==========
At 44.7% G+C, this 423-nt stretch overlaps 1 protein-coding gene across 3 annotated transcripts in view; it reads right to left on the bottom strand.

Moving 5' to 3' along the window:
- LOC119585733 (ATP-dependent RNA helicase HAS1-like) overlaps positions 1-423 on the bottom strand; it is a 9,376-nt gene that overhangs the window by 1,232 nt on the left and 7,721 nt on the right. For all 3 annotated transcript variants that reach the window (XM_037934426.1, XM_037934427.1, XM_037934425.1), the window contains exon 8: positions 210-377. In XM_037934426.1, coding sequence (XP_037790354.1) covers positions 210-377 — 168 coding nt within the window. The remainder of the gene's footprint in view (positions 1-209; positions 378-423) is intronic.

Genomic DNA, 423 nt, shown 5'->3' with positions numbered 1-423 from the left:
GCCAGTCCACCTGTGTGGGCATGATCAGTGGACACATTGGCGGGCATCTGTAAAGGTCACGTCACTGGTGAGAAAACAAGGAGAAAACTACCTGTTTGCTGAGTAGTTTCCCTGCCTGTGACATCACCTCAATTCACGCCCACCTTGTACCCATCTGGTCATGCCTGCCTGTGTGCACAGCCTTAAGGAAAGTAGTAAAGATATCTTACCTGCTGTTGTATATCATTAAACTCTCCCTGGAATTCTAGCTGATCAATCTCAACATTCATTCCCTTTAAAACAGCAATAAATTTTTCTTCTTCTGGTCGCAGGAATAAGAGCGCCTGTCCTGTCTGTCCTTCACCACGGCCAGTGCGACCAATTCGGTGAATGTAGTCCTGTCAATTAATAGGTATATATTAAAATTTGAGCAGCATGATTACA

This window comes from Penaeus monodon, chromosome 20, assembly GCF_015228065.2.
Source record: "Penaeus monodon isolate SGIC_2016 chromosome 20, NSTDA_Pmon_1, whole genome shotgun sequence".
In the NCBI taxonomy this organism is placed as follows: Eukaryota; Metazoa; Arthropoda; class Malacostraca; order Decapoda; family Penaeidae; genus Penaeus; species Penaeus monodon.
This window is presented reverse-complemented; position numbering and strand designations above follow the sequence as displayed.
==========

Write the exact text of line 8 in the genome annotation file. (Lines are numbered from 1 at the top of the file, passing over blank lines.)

In the NCBI taxonomy this organism is placed as follows: Eukaryota; Metazoa; Arthropoda; class Malacostraca; order Decapoda; family Penaeidae; genus Penaeus; species Penaeus monodon.